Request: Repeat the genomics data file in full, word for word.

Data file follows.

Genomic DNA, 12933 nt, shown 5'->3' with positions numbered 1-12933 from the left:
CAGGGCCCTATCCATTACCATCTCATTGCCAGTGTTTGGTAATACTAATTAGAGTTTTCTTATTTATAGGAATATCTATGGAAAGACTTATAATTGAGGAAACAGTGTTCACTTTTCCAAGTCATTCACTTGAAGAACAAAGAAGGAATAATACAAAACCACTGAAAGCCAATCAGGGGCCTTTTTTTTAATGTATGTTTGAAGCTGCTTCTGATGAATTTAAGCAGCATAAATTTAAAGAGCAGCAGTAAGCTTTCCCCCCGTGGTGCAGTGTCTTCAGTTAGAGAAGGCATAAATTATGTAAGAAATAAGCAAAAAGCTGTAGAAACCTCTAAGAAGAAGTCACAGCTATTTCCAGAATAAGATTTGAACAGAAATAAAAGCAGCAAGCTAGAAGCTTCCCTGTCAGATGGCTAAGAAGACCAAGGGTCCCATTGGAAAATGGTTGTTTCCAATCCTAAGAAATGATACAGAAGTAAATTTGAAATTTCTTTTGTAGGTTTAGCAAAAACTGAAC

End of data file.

Genomic DNA, 12933 nt, shown 5'->3' with positions numbered 1-12933 from the left:
CAGGGCCCTATCCATTACCATCTCATTGCCAGTGTTTGGTAATACTAATTAGAGTTTTCTTATTTATAGGAATATCTATGGAAAGACTTATAATTGAGGAAACAGTGTTCACTTTTCCAAGTCATTCACTTGAAGAACAAAGAAGGAATAATACAAAACCACTGAAAGCCAATCAGGGGCCTTTTTTTTAATGTATGTTTGAAGCTGCTTCTGATGAATTTAAGCAGCATAAATTTAAAGAGCAGCAGTAAGCTTTCCCCCCGTGGTGCAGTGTCTTCAGTTAGAGAAGGCATAAATTATGTAAGAAATAAGCAAAAAGCTGTAGAAACCTCTAAGAAGAAGTCACAGCTATTTCCAGAATAAGATTTGAACAGAAATAAAAGCAGCAAGCTAGAAGCTTCCCTGTCAGATGGCTAAGAAGACCAAGGGTCCCATTGGAAAATGGTTGTTTCCAATCCTAAGAAATGATACAGAAGTAAATTTGAAATTTCTTTTGTAGGTTTAGCAAAAACTGAAC